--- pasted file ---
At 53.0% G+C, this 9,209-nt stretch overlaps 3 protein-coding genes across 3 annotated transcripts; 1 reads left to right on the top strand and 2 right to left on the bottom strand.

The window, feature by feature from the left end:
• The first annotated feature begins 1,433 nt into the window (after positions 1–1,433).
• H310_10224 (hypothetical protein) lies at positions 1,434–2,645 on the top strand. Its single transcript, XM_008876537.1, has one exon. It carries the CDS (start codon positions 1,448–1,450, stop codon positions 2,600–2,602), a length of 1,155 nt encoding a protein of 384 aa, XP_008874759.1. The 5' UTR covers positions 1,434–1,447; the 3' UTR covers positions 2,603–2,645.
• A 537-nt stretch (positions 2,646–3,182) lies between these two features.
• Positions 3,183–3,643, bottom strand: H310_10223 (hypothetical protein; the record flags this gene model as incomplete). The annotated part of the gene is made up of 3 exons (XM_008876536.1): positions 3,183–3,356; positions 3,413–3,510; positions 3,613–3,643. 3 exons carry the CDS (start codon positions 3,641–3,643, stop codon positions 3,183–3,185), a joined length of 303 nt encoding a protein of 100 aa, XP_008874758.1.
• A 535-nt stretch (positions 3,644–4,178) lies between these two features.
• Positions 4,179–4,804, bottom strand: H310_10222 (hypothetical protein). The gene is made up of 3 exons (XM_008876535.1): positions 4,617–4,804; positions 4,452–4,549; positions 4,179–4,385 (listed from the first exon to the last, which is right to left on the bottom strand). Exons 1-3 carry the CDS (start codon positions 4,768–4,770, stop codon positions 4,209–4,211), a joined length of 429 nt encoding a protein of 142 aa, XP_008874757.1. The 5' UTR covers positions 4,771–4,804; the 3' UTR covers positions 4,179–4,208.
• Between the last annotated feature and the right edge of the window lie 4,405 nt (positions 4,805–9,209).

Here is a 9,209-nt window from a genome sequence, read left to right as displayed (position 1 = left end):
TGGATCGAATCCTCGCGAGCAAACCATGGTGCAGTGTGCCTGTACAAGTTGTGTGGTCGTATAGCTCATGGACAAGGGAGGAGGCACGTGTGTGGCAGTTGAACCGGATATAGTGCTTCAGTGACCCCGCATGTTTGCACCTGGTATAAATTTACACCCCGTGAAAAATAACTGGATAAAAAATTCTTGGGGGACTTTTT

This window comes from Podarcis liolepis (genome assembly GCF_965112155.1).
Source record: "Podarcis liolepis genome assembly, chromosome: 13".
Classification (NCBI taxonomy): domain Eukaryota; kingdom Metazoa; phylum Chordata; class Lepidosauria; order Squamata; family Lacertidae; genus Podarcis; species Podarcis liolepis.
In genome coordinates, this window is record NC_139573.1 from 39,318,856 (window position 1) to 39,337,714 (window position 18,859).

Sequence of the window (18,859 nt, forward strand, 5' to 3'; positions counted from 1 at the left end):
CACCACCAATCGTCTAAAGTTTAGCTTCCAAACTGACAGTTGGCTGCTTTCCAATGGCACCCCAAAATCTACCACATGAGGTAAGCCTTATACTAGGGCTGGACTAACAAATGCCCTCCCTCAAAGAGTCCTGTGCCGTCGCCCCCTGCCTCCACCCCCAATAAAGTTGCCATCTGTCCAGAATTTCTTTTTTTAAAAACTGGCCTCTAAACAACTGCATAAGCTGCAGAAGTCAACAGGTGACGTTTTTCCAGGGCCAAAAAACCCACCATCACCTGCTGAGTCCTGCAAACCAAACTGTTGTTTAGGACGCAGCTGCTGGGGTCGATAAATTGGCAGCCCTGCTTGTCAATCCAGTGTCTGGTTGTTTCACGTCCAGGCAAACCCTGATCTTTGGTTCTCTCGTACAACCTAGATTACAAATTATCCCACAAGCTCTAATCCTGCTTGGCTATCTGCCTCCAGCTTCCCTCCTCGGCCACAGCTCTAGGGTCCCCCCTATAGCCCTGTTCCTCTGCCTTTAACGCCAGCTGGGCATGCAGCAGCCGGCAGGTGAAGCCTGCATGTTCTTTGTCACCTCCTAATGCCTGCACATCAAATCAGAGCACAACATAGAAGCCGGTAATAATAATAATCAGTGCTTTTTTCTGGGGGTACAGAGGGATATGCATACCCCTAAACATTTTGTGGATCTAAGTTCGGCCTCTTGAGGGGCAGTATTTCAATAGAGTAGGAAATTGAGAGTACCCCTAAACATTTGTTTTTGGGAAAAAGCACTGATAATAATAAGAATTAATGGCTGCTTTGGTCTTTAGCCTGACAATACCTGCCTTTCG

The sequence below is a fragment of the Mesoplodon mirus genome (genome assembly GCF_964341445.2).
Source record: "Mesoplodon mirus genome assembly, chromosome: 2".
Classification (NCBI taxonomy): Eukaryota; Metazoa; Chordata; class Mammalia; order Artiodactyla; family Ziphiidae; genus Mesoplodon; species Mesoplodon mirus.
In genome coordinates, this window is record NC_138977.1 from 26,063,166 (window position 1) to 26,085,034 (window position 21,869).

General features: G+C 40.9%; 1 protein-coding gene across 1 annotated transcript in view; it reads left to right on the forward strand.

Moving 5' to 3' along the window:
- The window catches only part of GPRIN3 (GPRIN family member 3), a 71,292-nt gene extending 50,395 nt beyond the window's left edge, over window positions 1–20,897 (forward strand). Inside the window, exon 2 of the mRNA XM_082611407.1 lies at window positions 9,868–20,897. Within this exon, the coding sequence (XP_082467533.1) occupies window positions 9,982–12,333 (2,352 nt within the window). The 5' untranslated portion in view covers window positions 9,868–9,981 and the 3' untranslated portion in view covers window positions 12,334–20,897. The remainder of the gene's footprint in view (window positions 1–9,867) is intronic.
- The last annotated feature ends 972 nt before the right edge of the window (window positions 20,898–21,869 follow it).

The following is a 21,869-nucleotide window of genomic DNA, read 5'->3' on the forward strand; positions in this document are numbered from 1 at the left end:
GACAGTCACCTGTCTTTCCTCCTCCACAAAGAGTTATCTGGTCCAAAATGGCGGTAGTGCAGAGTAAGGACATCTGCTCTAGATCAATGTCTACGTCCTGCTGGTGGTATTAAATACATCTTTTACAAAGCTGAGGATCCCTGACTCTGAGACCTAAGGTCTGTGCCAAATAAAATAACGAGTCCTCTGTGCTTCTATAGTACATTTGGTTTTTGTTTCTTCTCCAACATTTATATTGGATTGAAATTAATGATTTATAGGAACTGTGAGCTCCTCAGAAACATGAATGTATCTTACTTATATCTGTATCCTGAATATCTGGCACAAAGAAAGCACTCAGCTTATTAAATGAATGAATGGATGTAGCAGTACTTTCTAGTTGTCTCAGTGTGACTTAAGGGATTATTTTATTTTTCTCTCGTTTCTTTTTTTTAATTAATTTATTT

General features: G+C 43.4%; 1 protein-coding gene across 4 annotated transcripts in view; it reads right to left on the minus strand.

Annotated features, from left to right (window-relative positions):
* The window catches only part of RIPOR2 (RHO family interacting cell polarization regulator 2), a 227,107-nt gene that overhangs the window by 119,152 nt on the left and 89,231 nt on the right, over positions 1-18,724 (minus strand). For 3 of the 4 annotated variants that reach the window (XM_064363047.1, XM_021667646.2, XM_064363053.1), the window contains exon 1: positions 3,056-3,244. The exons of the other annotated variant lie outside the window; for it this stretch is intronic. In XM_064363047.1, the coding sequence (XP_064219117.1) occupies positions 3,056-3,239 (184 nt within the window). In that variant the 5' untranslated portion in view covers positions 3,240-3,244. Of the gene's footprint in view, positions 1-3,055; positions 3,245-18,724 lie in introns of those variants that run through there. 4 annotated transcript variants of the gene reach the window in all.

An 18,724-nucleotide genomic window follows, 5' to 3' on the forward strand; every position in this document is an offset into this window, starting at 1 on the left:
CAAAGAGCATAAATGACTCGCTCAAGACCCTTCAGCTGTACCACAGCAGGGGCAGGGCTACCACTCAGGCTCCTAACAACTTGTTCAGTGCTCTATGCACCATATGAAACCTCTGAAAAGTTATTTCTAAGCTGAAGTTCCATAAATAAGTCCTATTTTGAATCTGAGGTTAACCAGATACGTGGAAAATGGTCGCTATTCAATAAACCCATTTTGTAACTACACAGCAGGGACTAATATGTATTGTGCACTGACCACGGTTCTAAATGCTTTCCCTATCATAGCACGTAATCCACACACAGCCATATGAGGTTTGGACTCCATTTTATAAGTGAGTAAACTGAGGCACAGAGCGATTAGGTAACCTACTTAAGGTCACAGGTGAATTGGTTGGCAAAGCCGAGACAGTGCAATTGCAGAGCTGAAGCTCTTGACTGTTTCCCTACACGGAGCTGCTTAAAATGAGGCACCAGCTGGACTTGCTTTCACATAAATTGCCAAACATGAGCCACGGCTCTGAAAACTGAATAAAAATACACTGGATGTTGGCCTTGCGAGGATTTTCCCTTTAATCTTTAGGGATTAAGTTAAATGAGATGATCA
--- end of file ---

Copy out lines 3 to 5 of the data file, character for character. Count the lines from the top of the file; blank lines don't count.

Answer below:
• The first annotated feature begins 1,433 nt into the window (after positions 1–1,433).
• H310_10224 (hypothetical protein) lies at positions 1,434–2,645 on the top strand. Its single transcript, XM_008876537.1, has one exon. It carries the CDS (start codon positions 1,448–1,450, stop codon positions 2,600–2,602), a length of 1,155 nt encoding a protein of 384 aa, XP_008874759.1. The 5' UTR covers positions 1,434–1,447; the 3' UTR covers positions 2,603–2,645.
• A 537-nt stretch (positions 2,646–3,182) lies between these two features.